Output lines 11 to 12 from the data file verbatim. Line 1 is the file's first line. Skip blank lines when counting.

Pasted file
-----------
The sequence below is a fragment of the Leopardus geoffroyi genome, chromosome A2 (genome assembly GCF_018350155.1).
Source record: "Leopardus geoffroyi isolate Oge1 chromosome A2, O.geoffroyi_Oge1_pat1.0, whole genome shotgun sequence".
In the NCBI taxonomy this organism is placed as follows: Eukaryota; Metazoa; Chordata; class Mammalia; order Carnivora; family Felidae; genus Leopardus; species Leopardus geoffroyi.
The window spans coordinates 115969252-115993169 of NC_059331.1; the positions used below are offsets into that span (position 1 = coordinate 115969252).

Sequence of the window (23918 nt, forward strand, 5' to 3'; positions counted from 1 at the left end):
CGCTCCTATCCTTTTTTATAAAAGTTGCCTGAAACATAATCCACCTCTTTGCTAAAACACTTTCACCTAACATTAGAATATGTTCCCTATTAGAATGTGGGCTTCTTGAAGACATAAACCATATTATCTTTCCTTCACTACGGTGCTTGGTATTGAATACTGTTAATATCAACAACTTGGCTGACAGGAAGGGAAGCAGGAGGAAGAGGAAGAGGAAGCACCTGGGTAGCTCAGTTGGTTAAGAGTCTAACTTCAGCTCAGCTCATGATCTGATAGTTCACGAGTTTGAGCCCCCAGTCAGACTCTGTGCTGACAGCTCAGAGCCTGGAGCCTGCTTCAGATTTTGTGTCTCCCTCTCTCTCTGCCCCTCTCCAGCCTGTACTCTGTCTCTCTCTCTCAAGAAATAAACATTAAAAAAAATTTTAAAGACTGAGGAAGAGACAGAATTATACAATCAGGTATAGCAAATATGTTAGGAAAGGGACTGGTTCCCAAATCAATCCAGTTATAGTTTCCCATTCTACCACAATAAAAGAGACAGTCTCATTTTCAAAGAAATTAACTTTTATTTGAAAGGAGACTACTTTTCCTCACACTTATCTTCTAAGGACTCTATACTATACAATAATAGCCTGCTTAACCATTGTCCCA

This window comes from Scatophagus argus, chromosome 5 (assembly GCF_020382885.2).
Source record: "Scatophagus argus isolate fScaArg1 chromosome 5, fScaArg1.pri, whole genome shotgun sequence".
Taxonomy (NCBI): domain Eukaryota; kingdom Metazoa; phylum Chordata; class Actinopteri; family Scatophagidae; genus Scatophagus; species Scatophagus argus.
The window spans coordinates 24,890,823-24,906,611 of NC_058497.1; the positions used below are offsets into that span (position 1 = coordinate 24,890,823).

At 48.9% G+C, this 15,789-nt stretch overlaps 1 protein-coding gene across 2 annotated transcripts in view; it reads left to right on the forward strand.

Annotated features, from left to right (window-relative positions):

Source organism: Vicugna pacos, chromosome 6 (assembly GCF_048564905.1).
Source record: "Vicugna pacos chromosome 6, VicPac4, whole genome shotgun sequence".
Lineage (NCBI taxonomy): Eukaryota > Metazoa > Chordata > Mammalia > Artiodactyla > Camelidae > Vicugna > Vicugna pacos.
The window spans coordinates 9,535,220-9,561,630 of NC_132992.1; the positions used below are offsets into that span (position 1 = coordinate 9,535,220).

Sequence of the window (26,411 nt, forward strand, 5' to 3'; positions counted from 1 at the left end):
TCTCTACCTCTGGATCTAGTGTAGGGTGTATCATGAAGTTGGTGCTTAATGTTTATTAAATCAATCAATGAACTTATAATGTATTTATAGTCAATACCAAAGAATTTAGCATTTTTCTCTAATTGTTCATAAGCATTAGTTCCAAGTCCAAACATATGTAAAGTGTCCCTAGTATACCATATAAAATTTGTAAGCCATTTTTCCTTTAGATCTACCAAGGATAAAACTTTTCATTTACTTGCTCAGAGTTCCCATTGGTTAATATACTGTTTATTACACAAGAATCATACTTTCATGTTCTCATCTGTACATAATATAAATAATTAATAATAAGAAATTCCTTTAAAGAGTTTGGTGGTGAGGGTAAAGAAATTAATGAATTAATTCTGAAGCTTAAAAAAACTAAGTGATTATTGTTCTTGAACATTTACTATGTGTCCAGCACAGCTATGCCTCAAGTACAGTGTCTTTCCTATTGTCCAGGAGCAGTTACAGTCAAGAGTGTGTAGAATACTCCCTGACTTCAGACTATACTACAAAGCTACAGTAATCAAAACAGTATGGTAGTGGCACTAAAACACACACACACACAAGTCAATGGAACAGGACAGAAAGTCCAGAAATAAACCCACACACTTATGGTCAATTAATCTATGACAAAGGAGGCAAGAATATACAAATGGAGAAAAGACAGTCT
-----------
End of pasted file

At 48.9% G+C, this 15,789-nt stretch overlaps 1 protein-coding gene across 2 annotated transcripts in view; it reads left to right on the forward strand.

Annotated features, from left to right (window-relative positions):